The has opened a free photography exhibit: The Spirit of a Neighborhood Revisited: The Parker-Gray Community, 1985 -1986, Photographs by Carol G. Siegel.
In July 1985, Siegel received a grant from the Alexandria Commission on the Arts to document the black community of the Parker-Gray Historic District. This year, the exhibition will close on Oct. 13.
Originally shown at the Alexandria Black History Museum in 1989, The Spirit of a Neighborhood was the first exhibition to open in the museum after it became part of the City of Alexandria.
In the 23 years since the photographs were first shown, many changes have occurred in the community -- children depicted are now adults, some subjects have passed away, and many old homes and buildings were lost to development and gentrification, says a statement from the city's Office of Historic Alexandria.
The Parker-Gray Historic District consists of 130 acres, much of it commercially zoned, and bounded by First, Cameron and North Columbus streets and the R.F. &P Railroad tracks.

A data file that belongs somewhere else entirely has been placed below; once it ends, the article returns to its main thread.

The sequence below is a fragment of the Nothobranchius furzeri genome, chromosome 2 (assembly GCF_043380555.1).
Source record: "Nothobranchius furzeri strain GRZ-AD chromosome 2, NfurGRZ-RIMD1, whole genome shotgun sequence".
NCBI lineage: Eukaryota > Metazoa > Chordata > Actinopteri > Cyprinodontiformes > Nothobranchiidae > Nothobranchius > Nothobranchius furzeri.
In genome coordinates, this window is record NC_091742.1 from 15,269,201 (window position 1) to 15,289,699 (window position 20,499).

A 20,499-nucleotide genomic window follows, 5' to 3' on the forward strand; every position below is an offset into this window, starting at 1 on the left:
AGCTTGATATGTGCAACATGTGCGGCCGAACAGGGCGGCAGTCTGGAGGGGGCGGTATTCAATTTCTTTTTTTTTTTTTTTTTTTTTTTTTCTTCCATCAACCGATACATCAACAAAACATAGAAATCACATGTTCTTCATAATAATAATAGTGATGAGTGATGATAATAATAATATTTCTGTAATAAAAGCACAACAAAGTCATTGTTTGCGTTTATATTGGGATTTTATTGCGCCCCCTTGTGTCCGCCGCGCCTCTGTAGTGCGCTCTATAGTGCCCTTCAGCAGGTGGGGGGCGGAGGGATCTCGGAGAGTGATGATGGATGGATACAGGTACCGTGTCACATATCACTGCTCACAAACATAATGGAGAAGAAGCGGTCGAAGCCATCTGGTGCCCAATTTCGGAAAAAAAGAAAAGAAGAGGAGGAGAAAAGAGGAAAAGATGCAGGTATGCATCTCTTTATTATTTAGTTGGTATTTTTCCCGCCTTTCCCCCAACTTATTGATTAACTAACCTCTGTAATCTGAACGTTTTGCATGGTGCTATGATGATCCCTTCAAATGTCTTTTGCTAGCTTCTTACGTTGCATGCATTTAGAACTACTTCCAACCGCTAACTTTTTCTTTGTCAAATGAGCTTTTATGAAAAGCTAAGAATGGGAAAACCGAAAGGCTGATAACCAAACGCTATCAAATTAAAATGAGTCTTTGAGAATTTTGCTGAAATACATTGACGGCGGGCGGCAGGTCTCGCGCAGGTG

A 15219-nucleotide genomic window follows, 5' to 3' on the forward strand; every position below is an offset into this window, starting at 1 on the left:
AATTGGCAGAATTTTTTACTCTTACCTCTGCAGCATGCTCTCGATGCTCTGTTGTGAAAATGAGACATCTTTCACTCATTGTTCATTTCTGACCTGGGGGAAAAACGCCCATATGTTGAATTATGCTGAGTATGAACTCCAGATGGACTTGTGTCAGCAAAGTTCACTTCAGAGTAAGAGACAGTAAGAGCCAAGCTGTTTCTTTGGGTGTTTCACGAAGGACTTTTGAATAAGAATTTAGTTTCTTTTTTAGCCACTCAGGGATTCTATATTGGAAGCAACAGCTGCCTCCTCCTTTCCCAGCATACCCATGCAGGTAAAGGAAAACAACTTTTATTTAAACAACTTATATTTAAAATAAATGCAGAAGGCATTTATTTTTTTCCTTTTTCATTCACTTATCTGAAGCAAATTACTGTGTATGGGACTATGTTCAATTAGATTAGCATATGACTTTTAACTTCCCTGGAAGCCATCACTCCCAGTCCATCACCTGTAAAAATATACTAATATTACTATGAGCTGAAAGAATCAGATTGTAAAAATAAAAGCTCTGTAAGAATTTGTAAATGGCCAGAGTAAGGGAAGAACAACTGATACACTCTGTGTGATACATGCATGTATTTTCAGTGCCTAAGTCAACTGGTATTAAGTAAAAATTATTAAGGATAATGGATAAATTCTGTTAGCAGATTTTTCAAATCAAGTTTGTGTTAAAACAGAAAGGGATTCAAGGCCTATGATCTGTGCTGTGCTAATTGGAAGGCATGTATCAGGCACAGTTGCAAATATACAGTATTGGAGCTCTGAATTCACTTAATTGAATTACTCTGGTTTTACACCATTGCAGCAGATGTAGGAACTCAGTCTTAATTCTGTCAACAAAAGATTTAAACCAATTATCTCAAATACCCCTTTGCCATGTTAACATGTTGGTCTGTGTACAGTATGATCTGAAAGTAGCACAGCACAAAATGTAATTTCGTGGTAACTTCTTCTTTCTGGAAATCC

Since the late 19th century, African Americans have established their homes here as well as a number of institutions vital to black Alexandrians residing both within and outside this district. One of these institutions was Parker-Gray High School, the first and only African American high school in Alexandria. It was one of the anchors of the city’s African American community for over 50 years. The school was closed in 1979 and demolished in 1984 to build Braddock Place next to the Braddock Road Metro. Many of the black churches, barber shops, beauty parlors and businesses as well as many social clubs and service organizations were located here.
Among those that remain are: , William Thomas American Legion Post #129, and the .